We survived volcanic ash and Sars, but this is a real threat, say hoteliers
Howard Hastings is the managing director of family owned Hastings Hotels, which co-owns the Merrion Hotel in Dublin and employs 800 full-time and 800 part-time staff in Northern Ireland.
Business is very good for Mr Hastings. The drop in the value of sterling means visits to Northern Ireland are cheaper for those travelling from the Republic. As well as taking regular breaks, visitors are crossing the Border to buy cheaper second-hand cars and for dental treatments.
"For now, the currency is having a benign effect that makes it more competitive against the Republic price wise," he said.
However, Mr Hastings said the possibility of restrictions like work permits on hiring staff is concerning him.
"We want to avail of the widest possible labour market. If it was more restrictive for people to get work permits from the EU or, heaven prevent, the Republic, it would be a retrograde step."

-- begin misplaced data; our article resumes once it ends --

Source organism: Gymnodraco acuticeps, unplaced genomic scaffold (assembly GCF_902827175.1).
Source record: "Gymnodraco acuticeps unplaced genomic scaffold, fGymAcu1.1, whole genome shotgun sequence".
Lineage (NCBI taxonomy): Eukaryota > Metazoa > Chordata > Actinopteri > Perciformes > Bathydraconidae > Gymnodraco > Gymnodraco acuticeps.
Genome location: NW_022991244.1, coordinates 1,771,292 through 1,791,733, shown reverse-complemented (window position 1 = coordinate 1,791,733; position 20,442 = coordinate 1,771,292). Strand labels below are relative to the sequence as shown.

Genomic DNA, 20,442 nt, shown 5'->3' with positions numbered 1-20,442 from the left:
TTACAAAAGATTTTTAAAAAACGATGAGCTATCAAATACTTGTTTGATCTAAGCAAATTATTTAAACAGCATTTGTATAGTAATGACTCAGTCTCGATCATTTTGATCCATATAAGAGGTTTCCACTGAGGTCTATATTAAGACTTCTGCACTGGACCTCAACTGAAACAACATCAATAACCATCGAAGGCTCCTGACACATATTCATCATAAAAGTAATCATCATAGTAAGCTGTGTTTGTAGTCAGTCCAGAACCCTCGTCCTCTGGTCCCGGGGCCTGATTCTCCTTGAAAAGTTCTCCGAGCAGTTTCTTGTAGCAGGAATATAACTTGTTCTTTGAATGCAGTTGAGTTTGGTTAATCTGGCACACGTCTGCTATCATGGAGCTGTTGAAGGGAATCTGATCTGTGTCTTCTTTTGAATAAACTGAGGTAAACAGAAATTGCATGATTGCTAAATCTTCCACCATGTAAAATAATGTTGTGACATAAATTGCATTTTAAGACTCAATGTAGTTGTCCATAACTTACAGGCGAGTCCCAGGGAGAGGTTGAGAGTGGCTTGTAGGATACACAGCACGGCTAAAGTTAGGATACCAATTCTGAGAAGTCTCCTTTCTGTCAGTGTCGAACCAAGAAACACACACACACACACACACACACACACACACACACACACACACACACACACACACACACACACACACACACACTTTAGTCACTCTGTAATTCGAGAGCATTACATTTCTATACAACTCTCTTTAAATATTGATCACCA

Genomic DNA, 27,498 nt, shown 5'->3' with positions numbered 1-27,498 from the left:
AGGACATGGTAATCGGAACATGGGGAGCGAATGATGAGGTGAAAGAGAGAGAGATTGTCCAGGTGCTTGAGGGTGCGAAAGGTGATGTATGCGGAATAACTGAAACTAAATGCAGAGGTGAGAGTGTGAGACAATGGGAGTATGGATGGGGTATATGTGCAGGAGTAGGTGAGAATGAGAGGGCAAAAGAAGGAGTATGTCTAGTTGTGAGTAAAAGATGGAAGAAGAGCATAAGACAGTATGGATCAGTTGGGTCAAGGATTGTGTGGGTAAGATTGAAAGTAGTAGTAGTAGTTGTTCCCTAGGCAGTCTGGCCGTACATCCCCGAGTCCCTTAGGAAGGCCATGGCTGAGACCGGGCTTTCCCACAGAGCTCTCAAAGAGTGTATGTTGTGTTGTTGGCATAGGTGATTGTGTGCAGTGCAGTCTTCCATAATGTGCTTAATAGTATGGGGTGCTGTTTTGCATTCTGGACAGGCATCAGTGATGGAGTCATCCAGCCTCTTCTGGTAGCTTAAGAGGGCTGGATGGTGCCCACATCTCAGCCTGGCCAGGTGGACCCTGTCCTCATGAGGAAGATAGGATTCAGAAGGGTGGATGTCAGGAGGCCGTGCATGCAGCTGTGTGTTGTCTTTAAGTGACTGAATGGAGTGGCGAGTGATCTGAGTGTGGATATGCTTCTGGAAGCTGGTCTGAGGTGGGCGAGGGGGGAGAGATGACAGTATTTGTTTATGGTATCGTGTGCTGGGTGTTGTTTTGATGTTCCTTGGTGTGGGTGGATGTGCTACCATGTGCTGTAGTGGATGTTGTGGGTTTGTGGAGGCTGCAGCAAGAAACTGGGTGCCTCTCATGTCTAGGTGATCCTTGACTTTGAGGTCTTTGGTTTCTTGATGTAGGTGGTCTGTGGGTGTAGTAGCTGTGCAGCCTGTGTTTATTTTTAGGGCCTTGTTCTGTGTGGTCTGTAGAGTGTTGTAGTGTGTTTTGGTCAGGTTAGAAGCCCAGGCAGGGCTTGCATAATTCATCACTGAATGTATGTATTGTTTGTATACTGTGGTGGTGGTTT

He worries tourism will be way down the pecking order when it comes to the UK government's focus. "To an extent, our fortunes are inextricably linked to our trading partners in the Republic. We have a common cause to prevent restrictions," he said.
Joe Dolan is owner and manager of the Bush Hotel in the centre of Carrick-on-Shannon, Co Leitrim, which dates back to the 18th Century. He employs 69 employees and is currently president of the Irish Hotels Federation.
Mr Dolan admits he is "uneasy" about business prospects. "I've seen all the other things in the past - foot-and-mouth and Sars and volcanic ash, but believe me, once you had three weeks clear, it was tangible and you knew it was over. Brexit is just unchartered waters."
Situated not far from the Border and highly dependent on Northern Irish business, a soft Border and maintenance of the common travel area are crucial to him.
"Two nights and a dinner - the grey market - that's very important to us," he said.
"A lot from Northern Ireland come down for that but now it's 12pc to 15pc more expensive."